“I finally decided, I’m here to stay and I’m going to continue to do what I love and show them that I belong to be here as a driver.”
It was in those early years she also learned how to put critics in their places, both verbally and on the race track.
She says that a key to her success as a driver has been consistency. That consistency led to her ultimately winning a dozen championships. While each has been rewarding, she says her first championship was her most memorable.
“I won it sitting in the stands,” she says. “Just before the final race of the season, I found out I was pregnant and didn’t want to race. My dad was in second place and I was afraid that if I sat out the race and he won, I would not have enough overall points to win the championship.”
Ultimately family won out.
“We compromised and my dad agreed to set out the race with me and we watched the race together with the fans. I was far enough ahead in total points to win without racing.”
Great Driver, Nervous Fan
Melissa’s son and daughter started their racing careers at the age when most kids are playing softball or soccer.
“I was 11 when I started driving Junior Stingers,” says 20-year-old Kendra Occhipinti. “I won two High School Tuner championships.”
Her brother, Taylor Occhipinti, a Nampa High School senior, also has shown promise on the quarter-mile oval.
“For Taylor,” Melissa says, “there were two championships, one in the High School Tuner Class and one in the Junior Stingers.”
“They’re good drivers,” she says.
Both have moved up to more powerful street stock cars handed down by their mother and grandfather. And just as the days when their mother and grandfather raced against one another, Kendra and Taylor race one another as hard as they race any other drivers.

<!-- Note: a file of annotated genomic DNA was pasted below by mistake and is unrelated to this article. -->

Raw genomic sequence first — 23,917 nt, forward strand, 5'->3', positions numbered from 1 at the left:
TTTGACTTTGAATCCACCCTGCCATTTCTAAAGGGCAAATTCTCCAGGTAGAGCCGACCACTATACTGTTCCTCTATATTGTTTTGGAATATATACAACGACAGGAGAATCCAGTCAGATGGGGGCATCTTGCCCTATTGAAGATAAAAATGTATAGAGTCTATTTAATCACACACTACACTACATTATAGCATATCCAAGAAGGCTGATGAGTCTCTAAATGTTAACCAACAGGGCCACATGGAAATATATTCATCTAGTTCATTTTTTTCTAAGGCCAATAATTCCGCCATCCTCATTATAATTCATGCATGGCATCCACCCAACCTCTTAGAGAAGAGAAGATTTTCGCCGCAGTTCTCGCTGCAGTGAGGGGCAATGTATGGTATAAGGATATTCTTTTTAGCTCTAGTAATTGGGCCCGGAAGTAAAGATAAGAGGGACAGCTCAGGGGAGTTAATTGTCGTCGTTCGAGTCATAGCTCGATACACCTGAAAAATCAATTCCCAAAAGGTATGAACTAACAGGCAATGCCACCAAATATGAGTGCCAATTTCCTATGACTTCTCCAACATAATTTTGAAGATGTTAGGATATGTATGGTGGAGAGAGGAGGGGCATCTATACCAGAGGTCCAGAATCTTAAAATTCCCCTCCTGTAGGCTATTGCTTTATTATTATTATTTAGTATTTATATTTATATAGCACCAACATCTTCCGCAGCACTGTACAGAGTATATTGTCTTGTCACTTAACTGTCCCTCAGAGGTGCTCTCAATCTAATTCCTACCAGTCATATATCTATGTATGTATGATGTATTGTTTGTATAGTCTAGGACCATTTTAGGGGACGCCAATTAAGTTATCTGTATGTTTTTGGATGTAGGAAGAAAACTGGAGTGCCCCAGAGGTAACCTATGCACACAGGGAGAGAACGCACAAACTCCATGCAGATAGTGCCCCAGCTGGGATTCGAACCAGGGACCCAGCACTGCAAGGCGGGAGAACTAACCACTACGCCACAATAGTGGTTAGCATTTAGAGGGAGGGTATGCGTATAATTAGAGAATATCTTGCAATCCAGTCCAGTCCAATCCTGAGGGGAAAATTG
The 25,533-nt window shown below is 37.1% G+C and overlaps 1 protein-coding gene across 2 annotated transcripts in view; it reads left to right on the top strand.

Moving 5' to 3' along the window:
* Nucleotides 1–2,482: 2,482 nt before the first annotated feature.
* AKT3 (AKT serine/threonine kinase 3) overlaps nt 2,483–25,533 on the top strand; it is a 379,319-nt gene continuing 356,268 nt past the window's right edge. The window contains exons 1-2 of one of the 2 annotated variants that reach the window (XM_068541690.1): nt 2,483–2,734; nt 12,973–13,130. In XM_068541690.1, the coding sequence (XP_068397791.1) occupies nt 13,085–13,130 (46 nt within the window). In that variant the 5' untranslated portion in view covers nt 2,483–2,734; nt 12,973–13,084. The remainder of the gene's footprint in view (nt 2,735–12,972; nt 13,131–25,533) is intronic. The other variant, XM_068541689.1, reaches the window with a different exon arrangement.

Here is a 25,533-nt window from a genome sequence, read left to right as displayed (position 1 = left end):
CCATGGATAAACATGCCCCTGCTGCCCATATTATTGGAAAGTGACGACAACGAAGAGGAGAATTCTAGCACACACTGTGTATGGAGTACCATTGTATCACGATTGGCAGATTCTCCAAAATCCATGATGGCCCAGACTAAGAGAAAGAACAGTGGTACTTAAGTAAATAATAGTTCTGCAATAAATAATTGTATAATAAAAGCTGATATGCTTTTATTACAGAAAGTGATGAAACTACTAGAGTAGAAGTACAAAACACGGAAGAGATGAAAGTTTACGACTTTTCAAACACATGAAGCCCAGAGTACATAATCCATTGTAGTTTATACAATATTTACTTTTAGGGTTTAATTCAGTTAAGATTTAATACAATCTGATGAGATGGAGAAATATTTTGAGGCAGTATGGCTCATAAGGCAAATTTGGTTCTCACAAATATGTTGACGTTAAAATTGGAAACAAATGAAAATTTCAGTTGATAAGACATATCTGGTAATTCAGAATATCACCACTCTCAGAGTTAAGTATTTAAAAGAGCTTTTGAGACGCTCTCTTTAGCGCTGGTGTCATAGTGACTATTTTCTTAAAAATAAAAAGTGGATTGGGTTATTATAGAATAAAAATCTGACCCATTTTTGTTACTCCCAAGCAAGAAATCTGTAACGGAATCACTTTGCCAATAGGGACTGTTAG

“Maybe I race my sister a little harder,” admits Taylor.
While Melissa Weaver is a skilled driver, she is by some accounts a terrible fan.
“You don’t want to stand near Melissa when the kids are racing,” says her mother. “She’s a nervous wreck when they’re on the track.”
Yet Melissa insists that being a racing family means being close to one another.
“I think that racing has made us close as a family,” she maintains. “We spend a lot of time together, working on our cars or going over video from our in-car cameras. We analyze our individual performance and help each other improve.”
She says finding balance is a key to their closely-knit family’s success. “Doing what you want and like to do is the way to follow your dreams.”
Today, she sees changes in her sport, changes that she says are encouraging and the fulfillment of her goal set years ago.
“I look down the pit lane each week and I see all the young girls starting out, and the women drivers that have several years of experience now, one being my own daughter; I realize that all of the flak, rude comments and teasing was worth it in the end,” she says. “My goal was to prove that racing was not just a guy’s sport and if you have a dream, don’t let anyone tell you that you can’t have it!”